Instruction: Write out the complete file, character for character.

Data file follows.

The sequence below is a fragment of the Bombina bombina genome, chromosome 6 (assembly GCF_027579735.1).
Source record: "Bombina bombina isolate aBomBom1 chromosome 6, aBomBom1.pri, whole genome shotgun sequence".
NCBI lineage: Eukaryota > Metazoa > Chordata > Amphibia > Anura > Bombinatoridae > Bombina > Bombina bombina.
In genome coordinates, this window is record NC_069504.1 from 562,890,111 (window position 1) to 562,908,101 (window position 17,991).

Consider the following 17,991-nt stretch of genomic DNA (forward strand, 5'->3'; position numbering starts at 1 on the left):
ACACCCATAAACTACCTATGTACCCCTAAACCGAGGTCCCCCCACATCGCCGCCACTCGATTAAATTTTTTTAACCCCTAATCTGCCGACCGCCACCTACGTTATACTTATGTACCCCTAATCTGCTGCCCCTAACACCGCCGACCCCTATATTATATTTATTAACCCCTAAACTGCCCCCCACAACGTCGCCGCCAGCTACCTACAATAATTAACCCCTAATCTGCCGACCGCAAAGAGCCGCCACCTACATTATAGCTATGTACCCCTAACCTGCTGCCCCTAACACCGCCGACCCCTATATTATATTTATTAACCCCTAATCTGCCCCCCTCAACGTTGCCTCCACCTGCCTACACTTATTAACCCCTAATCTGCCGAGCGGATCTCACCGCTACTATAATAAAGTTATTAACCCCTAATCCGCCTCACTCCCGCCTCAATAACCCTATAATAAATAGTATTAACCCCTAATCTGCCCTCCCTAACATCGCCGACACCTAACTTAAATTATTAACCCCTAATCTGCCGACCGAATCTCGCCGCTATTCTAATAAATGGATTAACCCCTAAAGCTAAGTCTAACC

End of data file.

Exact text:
The sequence below is a fragment of the Bombina bombina genome, chromosome 6 (assembly GCF_027579735.1).
Source record: "Bombina bombina isolate aBomBom1 chromosome 6, aBomBom1.pri, whole genome shotgun sequence".
NCBI lineage: Eukaryota > Metazoa > Chordata > Amphibia > Anura > Bombinatoridae > Bombina > Bombina bombina.
In genome coordinates, this window is record NC_069504.1 from 562,890,111 (window position 1) to 562,908,101 (window position 17,991).

Consider the following 17,991-nt stretch of genomic DNA (forward strand, 5'->3'; position numbering starts at 1 on the left):
ACACCCATAAACTACCTATGTACCCCTAAACCGAGGTCCCCCCACATCGCCGCCACTCGATTAAATTTTTTTAACCCCTAATCTGCCGACCGCCACCTACGTTATACTTATGTACCCCTAATCTGCTGCCCCTAACACCGCCGACCCCTATATTATATTTATTAACCCCTAAACTGCCCCCCACAACGTCGCCGCCAGCTACCTACAATAATTAACCCCTAATCTGCCGACCGCAAAGAGCCGCCACCTACATTATAGCTATGTACCCCTAACCTGCTGCCCCTAACACCGCCGACCCCTATATTATATTTATTAACCCCTAATCTGCCCCCCTCAACGTTGCCTCCACCTGCCTACACTTATTAACCCCTAATCTGCCGAGCGGATCTCACCGCTACTATAATAAAGTTATTAACCCCTAATCCGCCTCACTCCCGCCTCAATAACCCTATAATAAATAGTATTAACCCCTAATCTGCCCTCCCTAACATCGCCGACACCTAACTTAAATTATTAACCCCTAATCTGCCGACCGAATCTCGCCGCTATTCTAATAAATGGATTAACCCCTAAAGCTAAGTCTAACC